Previous reports of the Sierra Leone election being the first ever to use blockchain have turned out to be false.
As reported by The Next Web, the Sierra Leone election didn’t actually use blockchain to tally the votes. This was confirmed by the National Electoral Commission (NEC) of Sierra Leone, which tweeted on March 18th that “the NEC has not used, and is not using blockchain technology in any part of the electoral process.”
Later, on March 19th, the NEC tweeted how the Sierra Leone election process does work:
The emphasis was, once again, on the fact that no blockchain technology was involved. Instead, the database “was developed in C++ and runs on MS SQL – neither of which are open source applications.”
So where did the rumours originate?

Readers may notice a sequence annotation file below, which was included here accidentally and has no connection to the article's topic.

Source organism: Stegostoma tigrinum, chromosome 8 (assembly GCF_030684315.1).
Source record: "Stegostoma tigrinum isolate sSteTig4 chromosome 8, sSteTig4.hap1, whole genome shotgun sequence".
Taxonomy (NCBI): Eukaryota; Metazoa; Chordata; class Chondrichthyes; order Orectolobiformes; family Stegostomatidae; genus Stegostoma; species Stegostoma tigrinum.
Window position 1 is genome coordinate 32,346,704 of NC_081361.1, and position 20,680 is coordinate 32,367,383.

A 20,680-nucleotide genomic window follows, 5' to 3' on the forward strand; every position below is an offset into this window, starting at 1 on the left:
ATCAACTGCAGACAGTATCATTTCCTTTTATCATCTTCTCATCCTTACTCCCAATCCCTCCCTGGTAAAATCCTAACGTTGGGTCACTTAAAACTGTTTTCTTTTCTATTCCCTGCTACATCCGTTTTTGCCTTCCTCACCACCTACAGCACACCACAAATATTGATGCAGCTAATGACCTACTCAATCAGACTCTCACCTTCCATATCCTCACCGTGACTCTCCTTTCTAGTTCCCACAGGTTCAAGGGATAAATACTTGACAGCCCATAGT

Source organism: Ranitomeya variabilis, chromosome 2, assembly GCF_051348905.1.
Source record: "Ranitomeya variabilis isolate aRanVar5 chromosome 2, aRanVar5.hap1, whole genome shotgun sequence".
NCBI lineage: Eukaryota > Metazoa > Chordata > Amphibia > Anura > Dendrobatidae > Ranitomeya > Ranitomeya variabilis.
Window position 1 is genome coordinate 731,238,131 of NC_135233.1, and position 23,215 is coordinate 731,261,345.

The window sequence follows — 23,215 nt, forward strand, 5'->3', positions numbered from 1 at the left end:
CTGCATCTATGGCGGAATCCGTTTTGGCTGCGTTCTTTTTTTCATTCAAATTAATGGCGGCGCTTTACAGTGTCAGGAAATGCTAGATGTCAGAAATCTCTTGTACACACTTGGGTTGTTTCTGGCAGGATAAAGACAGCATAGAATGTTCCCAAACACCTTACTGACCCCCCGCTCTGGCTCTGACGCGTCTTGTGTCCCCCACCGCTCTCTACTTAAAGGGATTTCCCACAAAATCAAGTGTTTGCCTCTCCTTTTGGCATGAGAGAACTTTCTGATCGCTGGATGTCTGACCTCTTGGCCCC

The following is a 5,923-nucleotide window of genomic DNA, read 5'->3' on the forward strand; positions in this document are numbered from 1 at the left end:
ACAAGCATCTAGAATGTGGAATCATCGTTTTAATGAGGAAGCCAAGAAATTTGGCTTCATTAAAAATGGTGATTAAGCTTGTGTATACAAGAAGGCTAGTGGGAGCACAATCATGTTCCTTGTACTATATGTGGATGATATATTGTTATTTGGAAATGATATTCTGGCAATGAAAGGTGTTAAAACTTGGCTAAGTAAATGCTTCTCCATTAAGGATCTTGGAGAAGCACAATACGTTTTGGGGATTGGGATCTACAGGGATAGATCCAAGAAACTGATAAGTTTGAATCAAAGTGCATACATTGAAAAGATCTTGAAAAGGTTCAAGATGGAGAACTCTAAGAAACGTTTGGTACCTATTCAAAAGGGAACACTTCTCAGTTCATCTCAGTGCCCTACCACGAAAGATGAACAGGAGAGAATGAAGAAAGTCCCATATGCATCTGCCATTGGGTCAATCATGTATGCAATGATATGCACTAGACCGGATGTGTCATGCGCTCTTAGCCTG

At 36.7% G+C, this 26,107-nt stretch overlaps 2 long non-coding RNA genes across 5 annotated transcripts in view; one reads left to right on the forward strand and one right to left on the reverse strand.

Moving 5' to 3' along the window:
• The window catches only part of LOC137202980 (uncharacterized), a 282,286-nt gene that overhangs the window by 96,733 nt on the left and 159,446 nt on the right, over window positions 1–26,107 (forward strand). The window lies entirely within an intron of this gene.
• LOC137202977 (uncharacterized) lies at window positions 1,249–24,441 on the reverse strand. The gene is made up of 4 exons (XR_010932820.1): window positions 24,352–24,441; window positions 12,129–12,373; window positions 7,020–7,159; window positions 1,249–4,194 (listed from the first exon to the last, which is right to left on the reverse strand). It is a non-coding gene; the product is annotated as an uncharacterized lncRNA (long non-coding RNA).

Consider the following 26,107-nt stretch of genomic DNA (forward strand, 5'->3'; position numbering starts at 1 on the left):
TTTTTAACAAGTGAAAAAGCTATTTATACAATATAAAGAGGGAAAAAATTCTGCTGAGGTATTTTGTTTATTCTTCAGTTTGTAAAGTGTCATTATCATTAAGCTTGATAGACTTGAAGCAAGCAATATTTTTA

The Swiss company Agora, which offers a blockchain-based digital voting solution for governments and institutions, started them by claiming that Sierra Leone used the Agora blockchain technology in tallying and auditing the election results.
Not long after the election, Agora published a post entitled “Swiss-based Agora powers world’s first ever blockchain elections in Sierra Leone” – so, the confusion is understandable.
Media then did as media does, blowing the story up and spreading the falsehood further.
What Agora claimed, somewhat vaguely, was that “West Districts results were registered on Agora’s unforgeable blockchain ledger, and the tally made publicly available days before the usual manual count.”
What actually happened was that Agora was able to observe 250 polling stations in the West, which is only about two percent of the total polling stations, and then was able to later independently count the results from those stations. According to Agora, this is where the blockchain technology supposedly came into the picture.
What this means is that blockchain had no impact, or use, in the Sierra Leone election.
Agora has now released an official statement on the matter, based in fact.
What do you think? Did Agora mean well?
Featured image: The Conversation